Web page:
Getting Back to Basics For Ducks

As steel shot became mandatory, many veteran waterfowlers dropped the sport in the lean years of the 1980s and early 1990s. However, with the performance of non-toxic shot improving, sportsmen might resume the old traditions and find excellent shooting.

Many lakes, rivers, marshes, flooded grain fields, swamps, creeks, or isolated ponds attract ducks. A little scouting could indicate where someone should set the decoys.

Decoys should mimic the type of birds most found in a particular location. Mallards make the best all-around decoy species. Most waterfowl land where mallards land. Some hunters may add pintails or teal, because a combination of species sells it. Throw decoys on either side of a blind, but leave a landing pocket in front of the blind at the optimum shooting location.

Craig Constance admires some ducks he killed on a hunt in the marshes south of Lake Charles, La. (Photos by John N. Felsher)

Early in the season, a large decoy spread might attract more ducks. However, by late season, winged veterans have flown over every type of tantalizing decoy spread. Ducks become decoy-shy after seeing so many pellets fired in their direction. During late season, fewer decoys could mean more ducks in the bag.

Mix up Type of Decoys
Even if birds cannot discern the paint job from high altitude or in low-light conditions, they can detect size differences between mallards and teal.

A few scattered “confidence” decoys completes the illusion of safety. Place a couple fake herons or egrets on the far shoreline. Ducks get used to seeing herons and know they don’t like to hang around people with shotguns. A couple coot decoys placed at the extreme range not only serve as confidence-builders, but shooting marks.

Blinds vary in style, size and composition. On major lakes, some people hunt from floating brush-laden platforms surrounded by several hundred decoys. In flooded agricultural fields, people hunt from pits sunk at the pond edges with a dozen or two decoys spread in a pothole.

On rivers or lakes, many sportsmen hunt from small boats surrounded by commercial blinds on collapsible frames. The frame comes up on both sides and forms a pyramid like a tent. When ducks come within range, hunters drop one side quickly and shoot at surprised birds.

Nick Quinn, a guide for Mallard Pointe Lodge near Brinkley, Ark., calls in more ducks in a wooded slough.

Boat blinds give hunters increased mobility. Birds frequently move throughout an area. With a boat blind, hunters can scout for ducks and set up within minutes. If that pothole proves fruitless, hunters can gather the decoys, move to another choice location and reset a few decoys within minutes.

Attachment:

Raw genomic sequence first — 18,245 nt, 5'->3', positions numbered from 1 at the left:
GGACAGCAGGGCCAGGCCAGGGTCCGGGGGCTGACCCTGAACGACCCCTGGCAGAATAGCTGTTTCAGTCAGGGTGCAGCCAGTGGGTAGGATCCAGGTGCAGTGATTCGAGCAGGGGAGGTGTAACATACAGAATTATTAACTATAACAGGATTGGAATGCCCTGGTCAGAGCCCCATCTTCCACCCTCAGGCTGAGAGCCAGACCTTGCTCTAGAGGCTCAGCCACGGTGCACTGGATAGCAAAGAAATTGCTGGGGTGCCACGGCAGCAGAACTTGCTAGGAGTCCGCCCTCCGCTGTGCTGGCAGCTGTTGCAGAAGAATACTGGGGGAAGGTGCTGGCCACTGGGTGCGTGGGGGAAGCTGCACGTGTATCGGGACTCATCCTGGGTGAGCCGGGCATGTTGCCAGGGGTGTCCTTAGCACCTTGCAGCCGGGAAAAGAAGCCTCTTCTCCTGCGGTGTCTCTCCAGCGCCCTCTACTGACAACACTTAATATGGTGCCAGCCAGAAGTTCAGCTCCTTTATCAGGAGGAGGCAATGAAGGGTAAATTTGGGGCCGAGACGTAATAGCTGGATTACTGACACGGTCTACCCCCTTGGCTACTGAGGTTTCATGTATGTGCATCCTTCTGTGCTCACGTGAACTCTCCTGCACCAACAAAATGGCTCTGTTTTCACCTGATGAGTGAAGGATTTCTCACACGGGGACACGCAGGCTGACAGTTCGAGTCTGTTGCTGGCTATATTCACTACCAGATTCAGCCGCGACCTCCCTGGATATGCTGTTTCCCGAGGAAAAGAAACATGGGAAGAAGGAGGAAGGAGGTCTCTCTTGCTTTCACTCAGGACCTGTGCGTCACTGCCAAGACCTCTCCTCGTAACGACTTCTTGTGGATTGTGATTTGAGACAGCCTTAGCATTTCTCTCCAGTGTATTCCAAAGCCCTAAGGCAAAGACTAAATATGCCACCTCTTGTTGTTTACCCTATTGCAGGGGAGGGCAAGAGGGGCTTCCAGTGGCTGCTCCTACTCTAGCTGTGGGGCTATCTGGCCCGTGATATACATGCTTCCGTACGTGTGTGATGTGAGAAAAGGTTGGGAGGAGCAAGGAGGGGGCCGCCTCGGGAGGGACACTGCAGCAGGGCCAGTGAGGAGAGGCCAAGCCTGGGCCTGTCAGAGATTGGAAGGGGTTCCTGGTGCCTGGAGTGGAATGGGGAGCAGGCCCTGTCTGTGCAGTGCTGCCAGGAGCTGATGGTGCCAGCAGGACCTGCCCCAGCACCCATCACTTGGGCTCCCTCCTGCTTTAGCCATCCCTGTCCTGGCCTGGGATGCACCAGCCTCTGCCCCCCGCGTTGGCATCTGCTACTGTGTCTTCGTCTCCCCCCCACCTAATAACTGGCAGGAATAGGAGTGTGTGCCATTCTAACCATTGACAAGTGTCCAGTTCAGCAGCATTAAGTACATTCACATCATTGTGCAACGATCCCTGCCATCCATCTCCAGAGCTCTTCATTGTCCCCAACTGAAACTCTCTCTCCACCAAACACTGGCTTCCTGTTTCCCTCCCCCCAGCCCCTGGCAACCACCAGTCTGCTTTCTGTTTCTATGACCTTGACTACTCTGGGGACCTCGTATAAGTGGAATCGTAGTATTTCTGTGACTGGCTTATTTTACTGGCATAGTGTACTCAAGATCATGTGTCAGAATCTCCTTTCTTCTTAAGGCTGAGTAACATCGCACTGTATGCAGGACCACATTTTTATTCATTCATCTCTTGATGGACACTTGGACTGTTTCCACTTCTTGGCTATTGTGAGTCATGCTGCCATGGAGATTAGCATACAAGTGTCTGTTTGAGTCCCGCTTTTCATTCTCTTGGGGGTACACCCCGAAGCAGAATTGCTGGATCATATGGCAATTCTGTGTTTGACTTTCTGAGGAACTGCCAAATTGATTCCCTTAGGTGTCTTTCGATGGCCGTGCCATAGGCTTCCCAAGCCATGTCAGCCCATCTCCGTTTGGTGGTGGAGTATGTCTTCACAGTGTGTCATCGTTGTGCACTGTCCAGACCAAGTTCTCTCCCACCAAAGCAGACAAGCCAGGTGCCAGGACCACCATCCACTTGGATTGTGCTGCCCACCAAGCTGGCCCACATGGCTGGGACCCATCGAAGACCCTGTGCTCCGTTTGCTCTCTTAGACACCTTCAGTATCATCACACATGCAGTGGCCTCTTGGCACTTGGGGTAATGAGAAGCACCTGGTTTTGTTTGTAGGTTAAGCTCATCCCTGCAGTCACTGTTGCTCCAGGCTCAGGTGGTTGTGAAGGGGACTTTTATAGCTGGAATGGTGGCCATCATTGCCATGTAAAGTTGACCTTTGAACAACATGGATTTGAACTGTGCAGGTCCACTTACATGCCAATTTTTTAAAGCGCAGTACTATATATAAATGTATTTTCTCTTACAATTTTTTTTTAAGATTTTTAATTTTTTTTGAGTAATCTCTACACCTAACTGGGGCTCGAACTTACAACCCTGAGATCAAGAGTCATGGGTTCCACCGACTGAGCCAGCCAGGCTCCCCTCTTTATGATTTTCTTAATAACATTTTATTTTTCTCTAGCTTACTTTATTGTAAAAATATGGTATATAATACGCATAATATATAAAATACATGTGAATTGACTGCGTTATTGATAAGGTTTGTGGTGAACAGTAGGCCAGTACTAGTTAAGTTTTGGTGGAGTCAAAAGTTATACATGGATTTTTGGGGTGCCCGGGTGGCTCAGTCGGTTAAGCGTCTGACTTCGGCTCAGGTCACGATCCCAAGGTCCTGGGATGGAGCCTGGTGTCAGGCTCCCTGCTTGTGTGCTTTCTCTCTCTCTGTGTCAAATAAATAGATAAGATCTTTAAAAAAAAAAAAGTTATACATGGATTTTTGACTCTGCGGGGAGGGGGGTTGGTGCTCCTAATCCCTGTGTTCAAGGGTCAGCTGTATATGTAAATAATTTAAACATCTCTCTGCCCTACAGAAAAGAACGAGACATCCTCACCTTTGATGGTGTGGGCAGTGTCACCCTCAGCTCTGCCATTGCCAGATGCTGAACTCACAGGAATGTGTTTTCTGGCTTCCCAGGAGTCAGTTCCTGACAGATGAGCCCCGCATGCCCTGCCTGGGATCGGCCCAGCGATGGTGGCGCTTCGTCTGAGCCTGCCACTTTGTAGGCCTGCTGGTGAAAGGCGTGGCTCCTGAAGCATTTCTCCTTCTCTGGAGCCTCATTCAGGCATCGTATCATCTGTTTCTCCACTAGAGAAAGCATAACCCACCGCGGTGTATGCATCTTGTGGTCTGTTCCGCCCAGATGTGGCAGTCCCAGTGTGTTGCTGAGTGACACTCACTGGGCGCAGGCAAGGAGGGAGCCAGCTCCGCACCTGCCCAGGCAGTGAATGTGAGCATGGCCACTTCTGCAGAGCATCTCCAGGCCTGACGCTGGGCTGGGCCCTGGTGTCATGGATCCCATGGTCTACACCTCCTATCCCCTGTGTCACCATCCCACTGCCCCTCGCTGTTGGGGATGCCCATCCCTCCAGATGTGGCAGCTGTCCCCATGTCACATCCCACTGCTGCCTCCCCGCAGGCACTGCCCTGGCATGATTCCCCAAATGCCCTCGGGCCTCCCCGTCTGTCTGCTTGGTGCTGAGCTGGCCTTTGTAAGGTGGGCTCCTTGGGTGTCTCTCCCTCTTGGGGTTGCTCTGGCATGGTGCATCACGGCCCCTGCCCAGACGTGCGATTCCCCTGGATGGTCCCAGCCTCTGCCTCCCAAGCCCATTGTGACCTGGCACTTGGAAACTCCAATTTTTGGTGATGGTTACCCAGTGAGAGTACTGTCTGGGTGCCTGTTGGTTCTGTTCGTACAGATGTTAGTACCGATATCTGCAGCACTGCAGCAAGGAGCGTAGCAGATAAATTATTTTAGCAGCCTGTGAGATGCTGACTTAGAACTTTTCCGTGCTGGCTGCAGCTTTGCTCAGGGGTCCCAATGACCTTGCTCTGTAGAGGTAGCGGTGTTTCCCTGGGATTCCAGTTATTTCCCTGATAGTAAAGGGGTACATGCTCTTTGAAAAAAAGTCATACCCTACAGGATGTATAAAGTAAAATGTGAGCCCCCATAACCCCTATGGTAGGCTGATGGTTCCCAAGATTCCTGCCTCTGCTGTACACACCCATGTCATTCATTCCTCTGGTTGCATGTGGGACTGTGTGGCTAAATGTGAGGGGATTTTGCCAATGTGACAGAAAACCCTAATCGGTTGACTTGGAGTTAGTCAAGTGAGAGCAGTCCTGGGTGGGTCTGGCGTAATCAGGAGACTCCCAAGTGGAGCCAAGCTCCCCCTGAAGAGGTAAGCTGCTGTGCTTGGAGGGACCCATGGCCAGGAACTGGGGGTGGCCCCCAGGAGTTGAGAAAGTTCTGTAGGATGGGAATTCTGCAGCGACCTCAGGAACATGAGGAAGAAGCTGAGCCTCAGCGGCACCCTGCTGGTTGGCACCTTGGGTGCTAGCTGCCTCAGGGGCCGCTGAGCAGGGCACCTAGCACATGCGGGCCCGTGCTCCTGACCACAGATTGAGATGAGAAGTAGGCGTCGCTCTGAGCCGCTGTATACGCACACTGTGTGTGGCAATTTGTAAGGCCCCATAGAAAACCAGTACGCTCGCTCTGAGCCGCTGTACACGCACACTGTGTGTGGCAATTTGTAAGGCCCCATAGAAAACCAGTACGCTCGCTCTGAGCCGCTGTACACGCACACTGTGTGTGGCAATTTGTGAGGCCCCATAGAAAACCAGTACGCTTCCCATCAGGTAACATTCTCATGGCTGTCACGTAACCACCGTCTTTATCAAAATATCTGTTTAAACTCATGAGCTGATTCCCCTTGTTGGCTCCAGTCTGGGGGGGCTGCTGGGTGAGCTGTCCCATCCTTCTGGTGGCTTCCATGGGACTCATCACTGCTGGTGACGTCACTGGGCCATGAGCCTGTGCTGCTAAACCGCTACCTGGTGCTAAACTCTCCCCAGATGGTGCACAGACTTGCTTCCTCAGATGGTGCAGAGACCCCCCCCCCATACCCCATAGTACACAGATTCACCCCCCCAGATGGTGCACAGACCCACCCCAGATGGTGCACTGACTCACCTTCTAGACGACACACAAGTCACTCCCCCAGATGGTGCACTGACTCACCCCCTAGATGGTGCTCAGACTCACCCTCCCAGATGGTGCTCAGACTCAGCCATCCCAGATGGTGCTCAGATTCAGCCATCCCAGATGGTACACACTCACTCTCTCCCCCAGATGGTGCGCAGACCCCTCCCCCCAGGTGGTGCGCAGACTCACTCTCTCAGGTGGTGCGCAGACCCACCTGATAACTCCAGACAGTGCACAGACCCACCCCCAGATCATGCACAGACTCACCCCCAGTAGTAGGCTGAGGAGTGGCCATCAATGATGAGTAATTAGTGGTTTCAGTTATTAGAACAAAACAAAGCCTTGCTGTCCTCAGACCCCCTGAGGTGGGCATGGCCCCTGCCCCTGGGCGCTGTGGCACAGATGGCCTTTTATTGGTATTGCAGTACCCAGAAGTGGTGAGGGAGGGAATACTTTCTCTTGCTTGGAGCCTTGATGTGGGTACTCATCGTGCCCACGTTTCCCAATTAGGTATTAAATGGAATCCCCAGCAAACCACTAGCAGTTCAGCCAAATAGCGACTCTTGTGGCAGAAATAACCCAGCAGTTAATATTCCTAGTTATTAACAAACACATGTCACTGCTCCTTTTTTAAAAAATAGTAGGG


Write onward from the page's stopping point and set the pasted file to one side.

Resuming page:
Blinds should closely blend in with surrounding vegetation. A large green block sticking up in a gray and brown marsh could frighten ducks, for example. Cover blinds with vegetation similar to that already growing nearby.

Hide in Natural Cover
Wherever possible, no blind makes the best blind. In thick cover, hunters can crouch down in natural vegetation. In flooded timber, hunters stand next to trees. Driftwood piled on a lake or bay shoreline also makes an excellent blind.

Even in well-camouflaged blinds, movement, or the lack of movement, makes the difference between seeing and shooting ducks. Nothing spooks incoming mallards like an over-anxious hunter jumping too soon. If caught in the open, freeze. Someone standing still, even if clearly visible out of the blind, attracts less attention than a sudden drop into deep cover.

Nothing stands out like a beacon to a duck than a person’s face, even in a well-camouflaged blind. When ducks circle and commit to landing, everyone wants to watch them drop into the spread. However, a face sticking out of cover could easily alarm the flock. Many hunters wear camouflaged masks or add camouflaged make up to hide their faces.

Good callers can entice ducks from far away for extra shots, but poor callers scare ducks. Too many callers call too frequently and chase ducks rather than invite them down. If ducks look like they plan to land, keep quiet and let them.

Carlin LeDoux of DeRidder, La., shows off a hen canvasback he killed with Bobby Stansel of Hackberry Rod and Gun Club.

Clearly, most hunters blow mallard hen calls. Therefore, ducks may become so used to wooden or plastic quacks that they won’t respond to even the most alluring call. Try something different. Vary calls. Call in low tones instead of high, boisterous quacks. Throw in a few widgeon, pintail or teal whistles for variety.

Even with the best decoy spread, champion calling, impenetrable natural blind and stealth, hunters won’t bag ducks unless ducks come within range. With their wings, they can fly hundreds of miles in a day to find desirable food, shelter and water or avoid hunters.

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